Going National

Going National

Words by Sarah Michael Hickman

Opening weekend at Michael Locascio’s new Cullman, Alabama restaurant, The National, was a trial by fire. Luckily, Michael has over 30 years of restaurant and food industry experience. After helping open 48 restaurants throughout his career—knowing that all openings are brutal at first—he figured he might as well confront the chaos. He also had a strong crew supporting him from the location’s previous restaurant—a crew he was so sure of and didn’t want to lose, that he kept them on payroll during the building’s renovation. Reassured by the kindness, love, and loyalty of the people of Cullman, The National opened on one of the busiest weekends of the year—the weekend of both Cinco de Mayo and the Cullman Strawberry Festival, which drew almost 25,000 people last year.

Before coming to Cullman, where he raised his two daughters, Michael had made up his mind to leave the states behind. Because of his Italian heritage, he could apply for dual citizenship and purchase a home in Italy for a fraction of the cost of any of the cities he had previously worked in. He had been a chef in prominent restaurants in almost every US city and several in Europe, but the grind of city living and the sometimes toxic workplace culture of fine dining had become exhausting. Life on a Venetian canal, cooking in a country that has a passion for food, seemed like a welcome change.

Change came in an unexpected form when he was back in his hometown of Birmingham, saving money for his move. Michael was working with a company designing a restaurant. He interviewed a few potential interior designers, one named Nena. By the end of their meeting he said, “that was it.” He was 33 years old and had told himself he would never get married,  but seven weeks later they were married—and 20 years later she is the only designer he works with.

With The National, the self described, “weird, architectural design kid” wanted to create an atmosphere that was inclusive to all, while still pushing the boundaries of what’s expected of a small town. Every small town wants a place they can call their own—thats what we want to be. Thats what I want to be,” said Michael. We want to be that thing that every small town wants and deserves.”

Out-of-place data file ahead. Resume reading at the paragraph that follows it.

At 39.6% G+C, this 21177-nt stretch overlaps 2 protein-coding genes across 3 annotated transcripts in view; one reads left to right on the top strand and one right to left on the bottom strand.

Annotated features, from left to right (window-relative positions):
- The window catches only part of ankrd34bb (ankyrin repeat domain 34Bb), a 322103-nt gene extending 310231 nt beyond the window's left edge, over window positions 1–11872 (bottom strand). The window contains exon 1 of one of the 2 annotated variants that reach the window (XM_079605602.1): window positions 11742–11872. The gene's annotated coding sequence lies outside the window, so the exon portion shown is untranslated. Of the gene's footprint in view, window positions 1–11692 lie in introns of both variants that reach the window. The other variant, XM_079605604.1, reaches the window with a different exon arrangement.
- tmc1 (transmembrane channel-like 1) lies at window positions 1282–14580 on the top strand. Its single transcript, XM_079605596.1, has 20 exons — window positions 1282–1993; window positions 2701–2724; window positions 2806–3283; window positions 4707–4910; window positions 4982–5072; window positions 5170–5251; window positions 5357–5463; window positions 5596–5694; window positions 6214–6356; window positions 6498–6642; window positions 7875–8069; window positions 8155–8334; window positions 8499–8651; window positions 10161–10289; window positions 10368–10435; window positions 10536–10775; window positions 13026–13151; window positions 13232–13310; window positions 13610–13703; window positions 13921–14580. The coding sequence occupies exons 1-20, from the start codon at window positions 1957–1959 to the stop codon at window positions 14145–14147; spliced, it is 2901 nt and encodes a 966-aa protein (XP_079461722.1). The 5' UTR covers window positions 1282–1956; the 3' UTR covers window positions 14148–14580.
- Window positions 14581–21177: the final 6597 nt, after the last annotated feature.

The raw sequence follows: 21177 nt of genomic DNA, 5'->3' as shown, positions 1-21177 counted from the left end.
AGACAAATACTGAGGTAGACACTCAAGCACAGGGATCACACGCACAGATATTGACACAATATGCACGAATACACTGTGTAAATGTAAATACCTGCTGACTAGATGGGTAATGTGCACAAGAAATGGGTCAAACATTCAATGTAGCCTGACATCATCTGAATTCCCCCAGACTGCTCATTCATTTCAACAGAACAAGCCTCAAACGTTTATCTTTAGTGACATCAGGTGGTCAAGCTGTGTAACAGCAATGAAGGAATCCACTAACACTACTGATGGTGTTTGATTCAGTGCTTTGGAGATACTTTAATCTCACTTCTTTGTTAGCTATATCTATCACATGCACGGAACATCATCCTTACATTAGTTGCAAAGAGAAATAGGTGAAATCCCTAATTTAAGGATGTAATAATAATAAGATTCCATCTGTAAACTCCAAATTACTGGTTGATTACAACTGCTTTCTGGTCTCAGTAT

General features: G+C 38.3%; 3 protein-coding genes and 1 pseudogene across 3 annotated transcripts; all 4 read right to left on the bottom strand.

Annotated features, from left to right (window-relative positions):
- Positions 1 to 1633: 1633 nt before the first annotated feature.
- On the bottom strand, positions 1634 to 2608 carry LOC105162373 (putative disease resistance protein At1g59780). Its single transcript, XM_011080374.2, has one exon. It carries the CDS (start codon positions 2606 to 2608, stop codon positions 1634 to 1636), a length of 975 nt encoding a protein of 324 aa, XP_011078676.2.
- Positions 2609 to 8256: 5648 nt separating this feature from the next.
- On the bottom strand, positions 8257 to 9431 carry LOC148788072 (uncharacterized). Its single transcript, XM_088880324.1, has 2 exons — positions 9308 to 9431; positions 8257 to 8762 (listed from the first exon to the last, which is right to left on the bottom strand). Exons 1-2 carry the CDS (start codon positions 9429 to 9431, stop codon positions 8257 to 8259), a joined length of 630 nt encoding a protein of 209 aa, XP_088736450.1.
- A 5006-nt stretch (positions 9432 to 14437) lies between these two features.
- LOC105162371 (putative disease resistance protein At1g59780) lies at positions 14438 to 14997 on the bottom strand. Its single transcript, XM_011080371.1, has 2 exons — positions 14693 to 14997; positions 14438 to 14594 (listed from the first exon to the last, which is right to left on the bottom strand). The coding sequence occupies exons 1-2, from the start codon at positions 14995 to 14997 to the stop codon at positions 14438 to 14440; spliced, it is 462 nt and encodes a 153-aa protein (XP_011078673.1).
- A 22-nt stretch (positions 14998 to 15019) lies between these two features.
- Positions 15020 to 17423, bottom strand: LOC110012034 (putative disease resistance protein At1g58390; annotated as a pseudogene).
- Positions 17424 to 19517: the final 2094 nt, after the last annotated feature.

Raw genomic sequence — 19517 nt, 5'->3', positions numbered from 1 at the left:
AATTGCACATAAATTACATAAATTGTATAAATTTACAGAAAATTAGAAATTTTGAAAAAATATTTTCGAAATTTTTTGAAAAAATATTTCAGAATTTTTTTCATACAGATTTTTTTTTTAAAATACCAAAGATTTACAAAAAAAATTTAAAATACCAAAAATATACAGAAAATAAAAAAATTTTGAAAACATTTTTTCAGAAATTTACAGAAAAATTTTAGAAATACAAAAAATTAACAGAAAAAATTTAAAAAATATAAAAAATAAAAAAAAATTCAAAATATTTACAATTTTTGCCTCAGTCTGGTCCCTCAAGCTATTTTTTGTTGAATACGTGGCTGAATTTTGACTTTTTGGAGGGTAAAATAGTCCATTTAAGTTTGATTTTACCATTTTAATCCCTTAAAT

Their building is painted Newport Blue with a fire engine red door and custom upholstery. Michael had a tinge of satisfaction in his voice when describing how folks passing by would comment on the construction progress, their confusion by his design choices visible. That confusion turned to excitement as everything came together and installations were completed. The inside of the restaurant provides a fine dining experience, while the back patio satisfies a more relaxed vibe—their “garden” with raised planter boxes, a pergola, and communal seating picnic tables.

People are fiercely loyal to this little town.” said Michael. Enjoying coming to work and making it a place where people can feel supported and comfortable is important to him. It's expected, but nonetheless refreshing, from someone who expresses such an enthusiastic love for a place and its people.

His passion also shines through when discussing his relationship with fine dining and the kind of experience he wants customers to have. “Restaurants are theater, and we should be changing the scene. We dictate how this flows—were not the entertainment, were all the things behind the scenes you dont notice…it should be seamless.”

Michael then revealed the origin of their name, The National. He talked about an out of town customer visiting Lake Smith. They wondered why he hadn’t chosen a bigger city to open his restaurant.

“Why don’t you pick somewhere with a more national presence like Nashville, or Huntsville, or Birmingham?”

Michael replied “Man, we’re in Cullman, we are National."



The National opened in Cullman, AL on May 5th.